Fruhlinger replied with a quote from John Darnielle of the Mountain Goats: “The campy-listening thing, I think, is false. I don’t think that there is any such thing, actually. This happens with age, that at some point you might have told yourself and others that you listened to the Backstreet Boys because it was funny. But in fact, you were enjoying it; it’s just a different kind of enjoyment for you... I think if you like something, the core of it is you like it.”
“I definitely think that's true about comics reading,” Fruhlinger went on. “I think if you truly dislike something, it's hard to keep reading it. Whereas something you enjoy for camp or kitsch value, you're still enjoying. You're getting some pleasure out of it! I would add, that sometimes the pleasure you get out of it is believing that the author is not in on the joke, which makes enjoyment a little more difficult when the author seems to play for that camp-pleasure audience, that can be the one thing that turns that audience off the most.”
Now this was interesting. What if the way I had been looking at these legacy strips wasn’t quite right? What if it wasn’t a binary between sincere and ironic, but something much stranger and more postmodern: a kind of genuine, passionate engagement with the absurd whose consequent emotions were as real as any other?
But at the same time, there’s that tricky observation about authorial awareness: the moment the comic strip becomes aware of the audience’s joy in its unabashed absurdity, it ceases to become something capable of giving pleasure. This, indeed, is the very definition of camp, at least according to the classical Susan Sontag formulation. To cite the famous quote from 1964’s “Notes on Camp”:
The pure examples of camp are unintentional; they are dead serious. The Art Nouveau craftsman who makes a lamp with a snake coiled around it is not kidding, nor is he trying to be charming. He is saying, in all earnestness: Voilà! the Orient! Genuine Camp–for instance, the numbers devised for the Warner Brothers musicals of the early thirties (42nd Street; The Golddiggers of 1933; ... of 1935; ... of 1937; etc.) by Busby Berkeley–does not mean to be funny. Camping–say, the plays of Noel Coward–does. It seems unlikely that much of the traditional opera repertoire could be such satisfying Camp if the melodramatic absurdities of most opera plots had not been taken seriously by their composers.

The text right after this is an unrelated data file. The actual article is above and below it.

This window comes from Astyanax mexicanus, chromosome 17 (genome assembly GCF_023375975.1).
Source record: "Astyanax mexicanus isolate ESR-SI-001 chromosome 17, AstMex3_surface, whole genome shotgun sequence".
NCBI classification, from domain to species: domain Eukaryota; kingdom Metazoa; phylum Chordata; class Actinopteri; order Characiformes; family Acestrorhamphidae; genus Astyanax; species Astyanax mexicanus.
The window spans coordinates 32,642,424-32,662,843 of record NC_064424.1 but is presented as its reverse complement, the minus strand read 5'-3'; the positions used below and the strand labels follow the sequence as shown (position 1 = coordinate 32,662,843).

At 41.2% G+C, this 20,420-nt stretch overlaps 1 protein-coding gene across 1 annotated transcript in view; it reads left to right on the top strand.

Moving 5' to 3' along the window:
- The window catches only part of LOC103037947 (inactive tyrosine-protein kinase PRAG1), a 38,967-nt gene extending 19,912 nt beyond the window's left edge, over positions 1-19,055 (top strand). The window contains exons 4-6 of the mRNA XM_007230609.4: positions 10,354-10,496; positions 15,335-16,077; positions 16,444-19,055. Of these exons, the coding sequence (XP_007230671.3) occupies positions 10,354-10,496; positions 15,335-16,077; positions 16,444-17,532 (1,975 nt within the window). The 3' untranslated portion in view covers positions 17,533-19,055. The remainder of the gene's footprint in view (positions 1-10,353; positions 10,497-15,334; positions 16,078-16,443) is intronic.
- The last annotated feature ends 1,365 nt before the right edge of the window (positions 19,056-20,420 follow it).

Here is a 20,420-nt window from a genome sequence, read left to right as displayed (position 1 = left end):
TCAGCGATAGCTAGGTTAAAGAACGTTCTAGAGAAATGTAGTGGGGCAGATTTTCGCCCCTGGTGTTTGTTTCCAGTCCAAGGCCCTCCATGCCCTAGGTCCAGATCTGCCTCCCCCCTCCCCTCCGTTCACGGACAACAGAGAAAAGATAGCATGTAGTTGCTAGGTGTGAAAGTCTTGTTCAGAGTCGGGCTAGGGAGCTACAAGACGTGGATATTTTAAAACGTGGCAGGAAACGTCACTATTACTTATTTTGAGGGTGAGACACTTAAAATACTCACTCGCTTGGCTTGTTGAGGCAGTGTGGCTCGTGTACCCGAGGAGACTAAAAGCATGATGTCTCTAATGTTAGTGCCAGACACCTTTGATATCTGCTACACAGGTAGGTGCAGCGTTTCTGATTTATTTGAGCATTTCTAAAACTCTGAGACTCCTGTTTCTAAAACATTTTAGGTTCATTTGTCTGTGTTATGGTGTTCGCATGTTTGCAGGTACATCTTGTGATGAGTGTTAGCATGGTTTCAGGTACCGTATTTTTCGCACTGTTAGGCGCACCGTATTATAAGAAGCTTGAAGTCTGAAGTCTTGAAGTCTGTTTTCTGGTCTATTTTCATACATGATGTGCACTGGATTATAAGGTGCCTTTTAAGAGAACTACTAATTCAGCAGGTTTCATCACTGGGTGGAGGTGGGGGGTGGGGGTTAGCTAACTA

It's the difference between Christopher Nolan’s Batman (po-faced in its seriousness, and therefore very often extremely funny) and Joel Schumacher’s (relentlessly mugging and desperate for your laughter, and therefore absolutely dire). Modern comic strips, like Adam and Eve before the fall, must be free of the knowledge of self-awareness in order to be pure from sin. To that end, the Mary Worth team’s surprise about changing demographics may in fact work to their favor: the less they know about their online following, the more that following is capable of enjoying them.
And there’s the rub. Because isn’t that relationship fundamentally exploitative? Pace John Darnielle, isn’t there something a little unseemly about a clique of Extremely Online fans gathering together to chuckle over a strip whose creators can only faintly and distantly hear the noise of their laughter? What, in fact, would happen if a comic creator tried to play along with the game?
Luckily for me, some of them have.
* * *
There was a time when newspaper comic strips occupied a central place in American culture - not as prominent or as prestigious as the movies, to be sure, but perhaps not as far beneath them as you might think. Between the turn of the 20th century and World War II, comic strips flourished in a veritable golden age. Given enormous leeway in space and few restrictions on experimentation, dramatic continuity strips like Milton Caniff’s Terry and the Pirates and Hal Foster’s Prince Valiant told sweeping, continued narratives that influenced generations of later artists (comic book creators John Romita Sr. and Joe Kubert among them). In more whimsical features, artists like Little Nemo in Slumberland’s Winsor McCay created innovative, surrealistic landscapes and figures far more boundary-pushing than anything to be found in the first generation of stapled comic books that would follow. As artistry thrived, so, too, did cultural influence. Li’l Abner and Little Orphan Annie spawned hit Broadway musicals. Sadie Hawkins (a regrettably sexist stereotype from the former strip) became a cultural expression for women-led dance and dating events. As late as 1990, Dick Tracy still carried enough cultural cachet to field a star-studded motion picture with Warren Beatty, Al Pacino and Madonna, expected by the studio to be a hit on par with the previous year's Batman (it was not).
But no age stays golden forever. The rising cost of newsprint, and the shrinking size of newspaper pages, meant that the 1950s began an ongoing contraction of comic strip space: as writer Mike Talley notes, in the 1920s and 1930s it was not uncommon for Sunday pages in the Richmond Times Dispatch (to take his local example) to stretch up to three newspaper sections; by the turn of the current millennium, that had been reduced by two-thirds, even as the dimensions of the newspaper itself had shrunk by a full inch.